Roseate Spoonbills

People sometimes ask why we go to Florida in the winter. To escape the cold is the obvious answer, but there’s more to it. Florida has wonderful opportunities for viewing and getting up close to all sorts of wildlife, especially birds. Two times this week (a morning walk close to our house on Sunday, and a kayaking outing today) resulted in spoonbill sightings. These sightings were not just a flash of pink flying the other direction (what typically happens), but prolonged observations while they hunted for food. I thought I was in bird watching heaven, a feeling comparable to sighting a rare orchid in northern Minnesota.

pink bird with spoon shaped billLet’s see. Why are these birds called spoonbills? Oh yea, it’s the spoon-shaped bill. When seen from a distance they are sometimes confused with flamingos due to similarities in their colors. Flamingos, however, have an angled beak and are taller.

spoon shaped beak of spoonbill

The spoonbill swishes its beak from side to side in shallow water. Its beak has special nerve endings that sense when it has come across small fish, shrimp, or aquatic insects. The large beak closes around the food and filters it from the silty water.

Spoonbill using beak to feedSpoonbills were almost extinct at one point. In the late 1800’s their colorful plumes were used in hats and their wings were used for fans. The value of their feathers caused them to be over-hunted till the mid 20th century. Now they are making a comeback, although still considered a species of “special concern”. The biggest threat to their future is loss of habitat. The coastal marshlands where they breed and hunt for food are disappearing due to development and pollution. The marshlands are important to not only the spoonbills, but all their wading bird friends (wood storks, snowy egrets, great egrets, herons, etc.)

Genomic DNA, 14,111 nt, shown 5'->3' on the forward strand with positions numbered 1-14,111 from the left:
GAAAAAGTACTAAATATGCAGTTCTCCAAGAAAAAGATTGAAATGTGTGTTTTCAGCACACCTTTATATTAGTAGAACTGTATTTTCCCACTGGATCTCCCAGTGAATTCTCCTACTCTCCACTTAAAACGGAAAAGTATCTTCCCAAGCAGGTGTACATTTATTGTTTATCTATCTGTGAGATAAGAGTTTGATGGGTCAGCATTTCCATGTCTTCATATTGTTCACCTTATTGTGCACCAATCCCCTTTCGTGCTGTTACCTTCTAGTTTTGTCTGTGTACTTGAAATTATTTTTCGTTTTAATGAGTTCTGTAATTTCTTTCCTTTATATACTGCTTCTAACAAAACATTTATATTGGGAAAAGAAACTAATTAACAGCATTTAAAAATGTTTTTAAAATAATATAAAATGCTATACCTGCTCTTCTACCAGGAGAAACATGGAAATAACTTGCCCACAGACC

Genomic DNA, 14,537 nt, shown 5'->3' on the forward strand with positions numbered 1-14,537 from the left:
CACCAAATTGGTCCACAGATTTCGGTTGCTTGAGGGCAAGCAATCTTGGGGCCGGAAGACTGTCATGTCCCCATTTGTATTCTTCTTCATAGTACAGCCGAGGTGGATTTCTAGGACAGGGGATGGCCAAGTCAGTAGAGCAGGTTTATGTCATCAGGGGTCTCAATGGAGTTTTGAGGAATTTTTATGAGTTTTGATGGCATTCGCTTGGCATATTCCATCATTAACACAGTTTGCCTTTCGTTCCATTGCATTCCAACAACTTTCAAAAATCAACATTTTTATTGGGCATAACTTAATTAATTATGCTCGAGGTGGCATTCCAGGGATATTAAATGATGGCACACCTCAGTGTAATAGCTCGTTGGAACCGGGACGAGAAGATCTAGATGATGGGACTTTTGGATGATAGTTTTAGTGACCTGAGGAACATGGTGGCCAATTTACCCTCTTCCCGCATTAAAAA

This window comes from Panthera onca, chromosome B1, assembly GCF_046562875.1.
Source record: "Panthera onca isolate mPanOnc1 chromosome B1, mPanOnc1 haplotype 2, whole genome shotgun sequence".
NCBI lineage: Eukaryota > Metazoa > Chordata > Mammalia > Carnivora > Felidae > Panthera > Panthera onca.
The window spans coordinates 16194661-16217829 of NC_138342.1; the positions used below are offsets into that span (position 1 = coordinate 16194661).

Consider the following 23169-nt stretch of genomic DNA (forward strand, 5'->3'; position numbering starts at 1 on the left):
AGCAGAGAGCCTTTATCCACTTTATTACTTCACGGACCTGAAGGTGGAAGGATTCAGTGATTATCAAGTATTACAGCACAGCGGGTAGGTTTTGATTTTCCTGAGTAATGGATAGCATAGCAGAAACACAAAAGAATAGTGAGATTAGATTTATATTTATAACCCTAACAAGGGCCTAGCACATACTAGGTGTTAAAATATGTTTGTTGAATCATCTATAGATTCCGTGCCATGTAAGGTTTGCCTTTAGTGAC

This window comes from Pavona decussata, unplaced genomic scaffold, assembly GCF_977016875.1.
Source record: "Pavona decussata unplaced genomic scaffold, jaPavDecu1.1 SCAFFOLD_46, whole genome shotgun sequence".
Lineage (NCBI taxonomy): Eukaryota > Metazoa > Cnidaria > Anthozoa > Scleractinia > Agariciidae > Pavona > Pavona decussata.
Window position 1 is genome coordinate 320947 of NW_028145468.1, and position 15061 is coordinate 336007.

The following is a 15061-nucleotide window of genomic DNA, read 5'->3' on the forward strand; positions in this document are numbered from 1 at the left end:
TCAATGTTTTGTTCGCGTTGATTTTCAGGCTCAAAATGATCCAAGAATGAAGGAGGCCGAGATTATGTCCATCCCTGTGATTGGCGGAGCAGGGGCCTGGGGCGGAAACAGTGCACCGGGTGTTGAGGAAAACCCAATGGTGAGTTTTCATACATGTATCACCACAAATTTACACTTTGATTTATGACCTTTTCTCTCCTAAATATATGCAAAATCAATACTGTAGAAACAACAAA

Spoonbills with wood stork and other white birds

~ by Pinetree Photo Nature Discovery on January 8, 2013.

10 Responses to “Roseate Spoonbills”

  1. What colorful markings on a rather odd looking bird. Sounds like you had a perfect day for bird watching and our weather has made it even more enjoyable.

  2. Isn’t it too bad that as children we thought of ‘swamps’ as bad, or at the very least nonentities. Thank you for sharing the Spoonbills story and beautiful photos.

  3. Nice shots ma! I saw one of those during my kayak with dad the morning before I left. We didn’t get nearly this close though.

  4. It is wonderful to see these spectacular birds, Carol.

  5. Carol, these are great photos. Spoonbills seem to be doing well in our area. I frequently see them near Ding Darling while fishing.

  6. Wonderful Carol – how lucky you were indeed to see the spoonbills anywhere but at Ding Darling. I couldn’t agree more that Florida has so much more to offer than warm weather!

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